Thursday, December 04, 2014

December 4 2014: What Wondrous Love is This?

Suppose, then, that there was a king who loved a maiden of lowly station in life. The king's heart was unstained by the wisdom (loudly enough proclaimed) unacquainted with the difficulties that the understanding uncovers in order to trap the heart and that give the poets enough to do and make their magic formulas necessary. His resolution was easy to carry out, for every politician feared his wrath and dared not even to hint at anything. Every foreign country trembled before his power and dared not to refrain from sending a congratulatory delegation to the wedding. And no cringing courtier, groveling before him, dared to hurt his feelings lest his own head be crushed. So let the harp be tuned; let the poets' songs begin; let all be festive while erotic love celebrates its triumph, for erotic love is jubilant when it unites equal and equal and is triumphant when it makes equal in erotic love that which was unequal.

Then a concern awakened in the king's soul. Who but a king who thinks royally would dream of such a thing! He did not speak to anyone about his concern, for if he had done so, anyone of his courtiers would presumably have said, "Your Majesty, you are doing the girl a favor for which she can never in her lifetime thank you adequately." No doubt the courtier would arouse the king's wrath, so that the king would have him executed for high treason against his beloved, and thereby would cause the king another kind of sorrow. Alone he grappled with the sorrow in his heart: whether the girl would be made happy by this, whether she would acquire the bold confidence never to remember what the king only wished to forget-that he was the king and she had been a lowly maiden. For if this happened, if this recollection awakened and at times, like a favored rival, took her mind away from the king, lured it into the inclosing reserve of secret sorrow, or if at times it walked past her soul as death walks across the grave--what would be the gloriousness of erotic love then! Then she would indeed have been happier if she had remained in obscurity, loved by one in a position of equality, contented in the humble hut, but boldly confident in "her love and cheerful early and late. What a rich overabundance of sorrow stands here as if ripe, almost bending under the weight of its fertility, only awaiting the time of harvest when the thought of the king will thresh all the seeds of concern out of it. For even if the girl were satisfied to become nothing, that could not satisfy the king, simply because he loved her and because it would be far harder for him to be her benefactor than to lose her. And what if she could not even understand him-for if we are going to speak loosely about the human, we may well assume an intellectual difference that makes understanding impossible. What a depth of sorrow slumbers in this unhappy erotic love! Who dares to arouse it!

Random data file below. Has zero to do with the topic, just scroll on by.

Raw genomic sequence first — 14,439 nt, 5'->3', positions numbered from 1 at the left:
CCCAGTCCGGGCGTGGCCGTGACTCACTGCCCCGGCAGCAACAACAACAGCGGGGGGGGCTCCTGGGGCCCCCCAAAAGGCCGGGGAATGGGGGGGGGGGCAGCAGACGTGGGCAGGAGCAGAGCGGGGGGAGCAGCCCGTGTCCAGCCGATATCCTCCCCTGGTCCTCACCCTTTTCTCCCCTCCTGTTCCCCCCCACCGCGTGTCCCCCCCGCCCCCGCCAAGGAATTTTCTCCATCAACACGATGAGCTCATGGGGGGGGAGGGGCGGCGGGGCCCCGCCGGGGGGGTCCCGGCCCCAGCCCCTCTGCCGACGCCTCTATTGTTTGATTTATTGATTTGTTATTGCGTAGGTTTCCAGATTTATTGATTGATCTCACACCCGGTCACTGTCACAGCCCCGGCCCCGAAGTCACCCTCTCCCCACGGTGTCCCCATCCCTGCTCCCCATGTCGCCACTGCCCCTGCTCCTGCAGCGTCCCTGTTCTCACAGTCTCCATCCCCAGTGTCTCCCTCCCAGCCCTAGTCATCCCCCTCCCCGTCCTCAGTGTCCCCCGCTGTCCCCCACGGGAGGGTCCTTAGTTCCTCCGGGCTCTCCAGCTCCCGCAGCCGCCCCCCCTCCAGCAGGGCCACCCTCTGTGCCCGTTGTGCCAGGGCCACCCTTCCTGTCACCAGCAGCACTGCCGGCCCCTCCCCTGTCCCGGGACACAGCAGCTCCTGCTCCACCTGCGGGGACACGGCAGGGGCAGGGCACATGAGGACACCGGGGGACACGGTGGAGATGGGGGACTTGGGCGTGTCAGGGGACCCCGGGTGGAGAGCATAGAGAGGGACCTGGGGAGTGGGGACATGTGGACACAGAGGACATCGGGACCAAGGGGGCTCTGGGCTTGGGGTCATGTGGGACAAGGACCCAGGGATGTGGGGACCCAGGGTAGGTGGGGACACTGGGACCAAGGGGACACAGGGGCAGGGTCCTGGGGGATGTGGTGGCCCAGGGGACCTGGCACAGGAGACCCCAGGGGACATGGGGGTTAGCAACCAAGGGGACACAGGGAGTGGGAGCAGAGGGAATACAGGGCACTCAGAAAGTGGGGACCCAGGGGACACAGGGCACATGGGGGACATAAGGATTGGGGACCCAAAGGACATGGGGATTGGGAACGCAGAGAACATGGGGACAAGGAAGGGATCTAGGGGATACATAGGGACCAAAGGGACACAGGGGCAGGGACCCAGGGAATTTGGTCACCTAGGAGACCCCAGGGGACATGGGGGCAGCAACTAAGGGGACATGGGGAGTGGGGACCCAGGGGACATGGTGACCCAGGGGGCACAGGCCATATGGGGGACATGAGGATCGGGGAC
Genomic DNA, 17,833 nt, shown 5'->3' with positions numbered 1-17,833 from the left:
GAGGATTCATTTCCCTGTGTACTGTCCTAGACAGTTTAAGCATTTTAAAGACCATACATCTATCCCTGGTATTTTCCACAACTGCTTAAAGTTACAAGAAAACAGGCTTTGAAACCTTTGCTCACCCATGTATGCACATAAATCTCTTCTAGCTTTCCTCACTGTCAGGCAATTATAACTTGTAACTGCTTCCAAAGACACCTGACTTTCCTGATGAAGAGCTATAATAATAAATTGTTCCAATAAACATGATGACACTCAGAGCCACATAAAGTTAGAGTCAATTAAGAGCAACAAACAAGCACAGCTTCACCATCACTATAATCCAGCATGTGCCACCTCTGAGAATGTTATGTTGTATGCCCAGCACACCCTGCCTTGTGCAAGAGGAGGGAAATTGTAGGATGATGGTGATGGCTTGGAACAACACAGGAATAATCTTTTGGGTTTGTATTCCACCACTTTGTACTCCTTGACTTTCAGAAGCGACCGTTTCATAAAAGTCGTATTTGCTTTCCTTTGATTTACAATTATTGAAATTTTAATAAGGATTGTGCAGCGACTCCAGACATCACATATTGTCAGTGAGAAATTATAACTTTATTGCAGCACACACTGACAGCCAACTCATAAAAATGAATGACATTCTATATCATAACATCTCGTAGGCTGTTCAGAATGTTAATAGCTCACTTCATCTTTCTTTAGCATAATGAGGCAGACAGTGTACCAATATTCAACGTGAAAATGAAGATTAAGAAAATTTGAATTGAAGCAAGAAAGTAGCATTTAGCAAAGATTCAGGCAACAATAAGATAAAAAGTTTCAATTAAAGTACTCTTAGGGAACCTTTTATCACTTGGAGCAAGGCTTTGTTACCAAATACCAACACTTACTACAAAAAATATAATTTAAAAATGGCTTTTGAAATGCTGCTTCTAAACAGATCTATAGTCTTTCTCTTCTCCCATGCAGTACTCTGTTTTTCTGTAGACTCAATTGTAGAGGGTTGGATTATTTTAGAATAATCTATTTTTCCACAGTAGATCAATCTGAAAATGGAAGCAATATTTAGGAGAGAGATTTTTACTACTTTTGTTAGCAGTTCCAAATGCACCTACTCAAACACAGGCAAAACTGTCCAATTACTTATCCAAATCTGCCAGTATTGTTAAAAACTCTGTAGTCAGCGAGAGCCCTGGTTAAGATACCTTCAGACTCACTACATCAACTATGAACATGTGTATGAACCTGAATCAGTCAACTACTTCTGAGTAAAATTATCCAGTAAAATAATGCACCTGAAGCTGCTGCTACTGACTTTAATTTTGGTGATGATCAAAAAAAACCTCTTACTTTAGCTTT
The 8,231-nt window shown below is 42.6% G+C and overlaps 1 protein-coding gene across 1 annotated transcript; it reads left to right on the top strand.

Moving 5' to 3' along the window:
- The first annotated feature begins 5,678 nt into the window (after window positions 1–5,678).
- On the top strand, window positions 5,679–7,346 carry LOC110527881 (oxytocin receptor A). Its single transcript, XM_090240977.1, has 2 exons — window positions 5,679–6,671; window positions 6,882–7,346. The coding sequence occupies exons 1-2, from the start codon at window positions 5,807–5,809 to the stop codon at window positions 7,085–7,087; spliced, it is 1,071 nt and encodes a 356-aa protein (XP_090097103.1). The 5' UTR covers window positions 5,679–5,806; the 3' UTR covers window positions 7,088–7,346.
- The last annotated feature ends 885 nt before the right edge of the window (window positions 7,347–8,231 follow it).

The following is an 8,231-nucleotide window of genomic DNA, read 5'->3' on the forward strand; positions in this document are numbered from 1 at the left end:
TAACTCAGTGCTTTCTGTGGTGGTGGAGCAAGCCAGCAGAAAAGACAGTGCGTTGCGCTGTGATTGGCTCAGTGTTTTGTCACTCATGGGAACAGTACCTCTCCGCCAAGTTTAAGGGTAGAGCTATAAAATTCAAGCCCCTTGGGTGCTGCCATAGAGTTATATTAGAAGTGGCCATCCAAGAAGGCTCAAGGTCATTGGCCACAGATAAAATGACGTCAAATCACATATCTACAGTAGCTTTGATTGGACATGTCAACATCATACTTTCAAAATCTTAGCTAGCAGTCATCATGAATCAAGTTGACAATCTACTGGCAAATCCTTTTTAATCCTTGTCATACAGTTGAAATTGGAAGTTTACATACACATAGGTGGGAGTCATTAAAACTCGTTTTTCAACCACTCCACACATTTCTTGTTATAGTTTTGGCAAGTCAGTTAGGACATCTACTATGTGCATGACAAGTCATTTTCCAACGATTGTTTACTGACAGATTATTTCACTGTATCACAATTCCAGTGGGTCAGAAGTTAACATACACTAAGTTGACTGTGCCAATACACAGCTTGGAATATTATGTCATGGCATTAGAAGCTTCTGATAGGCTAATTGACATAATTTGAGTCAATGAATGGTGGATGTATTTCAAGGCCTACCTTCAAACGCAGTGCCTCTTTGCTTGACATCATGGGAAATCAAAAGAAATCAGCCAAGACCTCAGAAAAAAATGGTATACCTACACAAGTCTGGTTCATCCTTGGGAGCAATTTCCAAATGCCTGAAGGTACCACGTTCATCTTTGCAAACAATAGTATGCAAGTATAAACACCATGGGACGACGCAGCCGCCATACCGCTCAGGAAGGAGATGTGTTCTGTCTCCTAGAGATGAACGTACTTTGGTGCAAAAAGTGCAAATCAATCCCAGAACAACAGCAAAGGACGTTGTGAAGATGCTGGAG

The noble king, however, already saw through the difficulty; he was something of a connoisseur of human nature and saw that the girl would be essentially deceived--and one is most terribly deceived when one does not even suspect it but remains as if spellbound by a change of costume.

...the king could appear before the lowly maiden in all his splendor, could have let the sun of glory rise over her hut, shine on the spot where he appeared to her, and let her forget herself in adoring admiration. This perhaps would have satisfied the girl, but it could not satisfy the king, for he did not want his own glorification but the girl's, and his sorrow would be very grievous because she would not understand him; but for him it would be still more grievous to deceive her. In his own eyes, just to express his love incompletely would be a deception, even if no one understood him, even if reproach sought to vex his soul.